Solving Big Data Problems with OpenIO - Interview with CEO Laurent Denel

The so called “big data problem” (where you have massive amounts of data is that growing uncontrollably) is no longer only the problem of the “YouTubes” of the world. Just about every enterprise out there has a big data problem, of some kind. As Scott Lowe wrote in “Your Data is Useless“, IT organizations are struggling with how much data to keep and, for what they do keep, how to store it and how to analyze it to turn it into valuable information that can make a difference for the company.
Recently at OpenStack Summit, I was honored to interview Laurent Denel, the founder and CEO of object storage company- OpenIO. During the interview I learned about the use cases for OpenIO, how OpenIO is based on opensource, and how easy it is to get started. With OpenIO you are able to converge applications and object storage on the same infrastructure. According to Laurent, you can store, protect, serve and process any data on any hardware at unlimited scale.
You can watch the video to learn for yourself OR move on down to my steps on how to deploy OpenIO, below.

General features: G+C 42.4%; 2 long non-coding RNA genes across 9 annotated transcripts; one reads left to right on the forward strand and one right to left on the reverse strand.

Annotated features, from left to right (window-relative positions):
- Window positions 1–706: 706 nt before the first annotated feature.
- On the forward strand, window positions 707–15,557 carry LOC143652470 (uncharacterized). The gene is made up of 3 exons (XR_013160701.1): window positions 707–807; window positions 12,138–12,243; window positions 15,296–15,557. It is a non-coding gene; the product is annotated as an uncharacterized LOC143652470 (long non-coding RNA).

How to Deploy OpenIO in VirtualBox with Vagrant

My interest in trying OpenIO was peaked when I saw the OpenIO getting started challenge. It looked so easy. I already had VirtualBox installed (which isn’t hard to do) and I already had Vagrant installed as well (again, easy to do). So, all I had to do, according to their website, was to run these 2 commands on a prompt:

# OIO_PROFILE=vagrant-swift vagrant up
# vagrant up

As you can see above – it worked!
Note: I doubt that it makes much of a difference but I’m running this on a Macbook Pro with OS X 10.11 El Capitan.
Now I won’t post the huge log of everything that happened when I ran vagrant up but it happened within about a minute and, after that, my VirtualBox spun up, created a new OpenIO VM, and powered it on (as you see below).
There was, of course, a login prompt on the OpenIO VM console but I used vargrant ssh to gain access to a login prompt, like this.
From here I could configure OpenIO with openio command, as you see below.
For more information on OpenIO’s CLI, see the OpenIO Documentation. There is also access through OpenStack Swift and the AWS s3 command line.
For example, you can use Cyberduck.IO or ExpanDrive to access your OpenIO object store – using a GUI interface. I’m going to try that, then try deploying a 3 node OpenIO cluster with WebUI in under 5 minutes, as shown in the video below-